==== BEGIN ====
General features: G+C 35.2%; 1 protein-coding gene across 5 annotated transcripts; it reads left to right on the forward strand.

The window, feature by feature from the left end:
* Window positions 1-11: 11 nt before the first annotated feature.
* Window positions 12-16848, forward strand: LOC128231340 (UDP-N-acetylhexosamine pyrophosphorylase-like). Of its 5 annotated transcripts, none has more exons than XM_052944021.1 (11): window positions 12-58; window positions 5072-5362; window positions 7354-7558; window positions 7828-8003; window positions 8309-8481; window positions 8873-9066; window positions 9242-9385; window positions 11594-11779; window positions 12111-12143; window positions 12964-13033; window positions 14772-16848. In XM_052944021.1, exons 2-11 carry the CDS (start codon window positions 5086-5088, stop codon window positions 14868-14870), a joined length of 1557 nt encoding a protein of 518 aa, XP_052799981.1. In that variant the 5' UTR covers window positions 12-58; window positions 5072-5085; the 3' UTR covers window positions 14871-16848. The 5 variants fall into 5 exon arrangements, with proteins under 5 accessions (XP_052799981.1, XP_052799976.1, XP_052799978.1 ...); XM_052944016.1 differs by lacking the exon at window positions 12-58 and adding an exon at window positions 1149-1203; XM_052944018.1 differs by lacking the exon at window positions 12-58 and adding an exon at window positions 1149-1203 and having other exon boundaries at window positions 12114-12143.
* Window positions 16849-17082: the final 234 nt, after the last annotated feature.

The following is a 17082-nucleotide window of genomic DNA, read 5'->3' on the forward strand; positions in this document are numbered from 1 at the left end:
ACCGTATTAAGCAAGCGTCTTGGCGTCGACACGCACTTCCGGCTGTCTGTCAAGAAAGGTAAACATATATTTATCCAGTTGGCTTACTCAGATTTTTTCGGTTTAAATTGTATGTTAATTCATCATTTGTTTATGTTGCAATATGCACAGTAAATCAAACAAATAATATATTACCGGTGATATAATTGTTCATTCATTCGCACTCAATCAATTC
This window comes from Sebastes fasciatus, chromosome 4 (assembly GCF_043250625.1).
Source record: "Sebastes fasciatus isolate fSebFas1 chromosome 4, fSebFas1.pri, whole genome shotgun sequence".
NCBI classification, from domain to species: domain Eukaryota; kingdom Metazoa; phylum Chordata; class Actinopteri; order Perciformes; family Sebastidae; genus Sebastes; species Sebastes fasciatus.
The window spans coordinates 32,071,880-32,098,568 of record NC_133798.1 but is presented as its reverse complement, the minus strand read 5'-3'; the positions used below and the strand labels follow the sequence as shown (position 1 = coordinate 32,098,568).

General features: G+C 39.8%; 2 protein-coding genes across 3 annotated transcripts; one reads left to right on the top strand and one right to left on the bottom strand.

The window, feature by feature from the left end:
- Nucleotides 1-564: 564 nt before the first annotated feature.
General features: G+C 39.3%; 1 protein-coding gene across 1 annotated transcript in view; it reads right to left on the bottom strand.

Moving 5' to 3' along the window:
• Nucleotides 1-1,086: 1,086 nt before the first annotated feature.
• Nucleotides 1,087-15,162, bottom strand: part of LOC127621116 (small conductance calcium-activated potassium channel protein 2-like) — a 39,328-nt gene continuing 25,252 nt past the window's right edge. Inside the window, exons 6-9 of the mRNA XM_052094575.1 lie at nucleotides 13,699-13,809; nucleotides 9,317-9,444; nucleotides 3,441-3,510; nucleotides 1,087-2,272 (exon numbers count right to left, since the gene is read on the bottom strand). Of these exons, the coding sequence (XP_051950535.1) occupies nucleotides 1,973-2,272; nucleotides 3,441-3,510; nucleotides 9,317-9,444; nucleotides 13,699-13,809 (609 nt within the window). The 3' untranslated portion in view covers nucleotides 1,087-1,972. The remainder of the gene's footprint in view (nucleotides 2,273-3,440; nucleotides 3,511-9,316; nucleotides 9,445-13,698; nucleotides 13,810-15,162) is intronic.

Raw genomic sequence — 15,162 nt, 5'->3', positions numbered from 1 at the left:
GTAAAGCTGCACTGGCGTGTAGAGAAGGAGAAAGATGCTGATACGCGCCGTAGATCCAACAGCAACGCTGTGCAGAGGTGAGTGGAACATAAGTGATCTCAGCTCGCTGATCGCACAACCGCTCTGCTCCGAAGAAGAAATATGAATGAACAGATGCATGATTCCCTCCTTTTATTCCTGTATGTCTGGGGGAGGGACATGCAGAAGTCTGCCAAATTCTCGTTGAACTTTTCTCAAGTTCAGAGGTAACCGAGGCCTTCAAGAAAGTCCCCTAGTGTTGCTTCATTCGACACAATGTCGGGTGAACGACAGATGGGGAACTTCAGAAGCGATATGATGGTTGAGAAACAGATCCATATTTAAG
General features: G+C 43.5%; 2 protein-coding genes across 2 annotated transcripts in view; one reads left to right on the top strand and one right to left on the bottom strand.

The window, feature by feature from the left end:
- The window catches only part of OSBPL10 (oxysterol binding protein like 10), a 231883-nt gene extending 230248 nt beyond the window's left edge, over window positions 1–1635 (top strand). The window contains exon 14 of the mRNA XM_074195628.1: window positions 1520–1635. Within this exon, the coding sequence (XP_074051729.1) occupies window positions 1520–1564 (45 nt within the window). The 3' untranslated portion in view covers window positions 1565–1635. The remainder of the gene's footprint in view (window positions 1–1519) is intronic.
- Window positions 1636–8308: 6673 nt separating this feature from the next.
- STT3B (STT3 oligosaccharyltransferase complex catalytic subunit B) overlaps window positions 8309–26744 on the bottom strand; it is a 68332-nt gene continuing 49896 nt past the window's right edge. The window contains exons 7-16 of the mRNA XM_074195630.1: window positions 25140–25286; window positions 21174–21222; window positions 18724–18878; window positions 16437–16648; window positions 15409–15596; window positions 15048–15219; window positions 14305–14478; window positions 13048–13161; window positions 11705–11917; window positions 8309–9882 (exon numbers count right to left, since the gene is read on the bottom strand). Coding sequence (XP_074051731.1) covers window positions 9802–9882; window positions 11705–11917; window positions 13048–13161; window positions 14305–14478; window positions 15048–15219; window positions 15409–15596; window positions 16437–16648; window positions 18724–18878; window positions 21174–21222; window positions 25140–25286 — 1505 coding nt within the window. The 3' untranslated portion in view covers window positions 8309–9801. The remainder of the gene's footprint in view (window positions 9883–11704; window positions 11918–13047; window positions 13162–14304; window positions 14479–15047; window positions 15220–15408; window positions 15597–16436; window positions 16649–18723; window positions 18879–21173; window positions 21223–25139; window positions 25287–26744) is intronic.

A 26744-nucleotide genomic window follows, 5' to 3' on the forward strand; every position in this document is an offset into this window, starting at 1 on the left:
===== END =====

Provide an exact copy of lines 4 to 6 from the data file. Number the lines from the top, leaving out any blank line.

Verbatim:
* Window positions 12-16848, forward strand: LOC128231340 (UDP-N-acetylhexosamine pyrophosphorylase-like). Of its 5 annotated transcripts, none has more exons than XM_052944021.1 (11): window positions 12-58; window positions 5072-5362; window positions 7354-7558; window positions 7828-8003; window positions 8309-8481; window positions 8873-9066; window positions 9242-9385; window positions 11594-11779; window positions 12111-12143; window positions 12964-13033; window positions 14772-16848. In XM_052944021.1, exons 2-11 carry the CDS (start codon window positions 5086-5088, stop codon window positions 14868-14870), a joined length of 1557 nt encoding a protein of 518 aa, XP_052799981.1. In that variant the 5' UTR covers window positions 12-58; window positions 5072-5085; the 3' UTR covers window positions 14871-16848. The 5 variants fall into 5 exon arrangements, with proteins under 5 accessions (XP_052799981.1, XP_052799976.1, XP_052799978.1 ...); XM_052944016.1 differs by lacking the exon at window positions 12-58 and adding an exon at window positions 1149-1203; XM_052944018.1 differs by lacking the exon at window positions 12-58 and adding an exon at window positions 1149-1203 and having other exon boundaries at window positions 12114-12143.
* Window positions 16849-17082: the final 234 nt, after the last annotated feature.

The following is a 17082-nucleotide window of genomic DNA, read 5'->3' on the forward strand; positions in this document are numbered from 1 at the left end: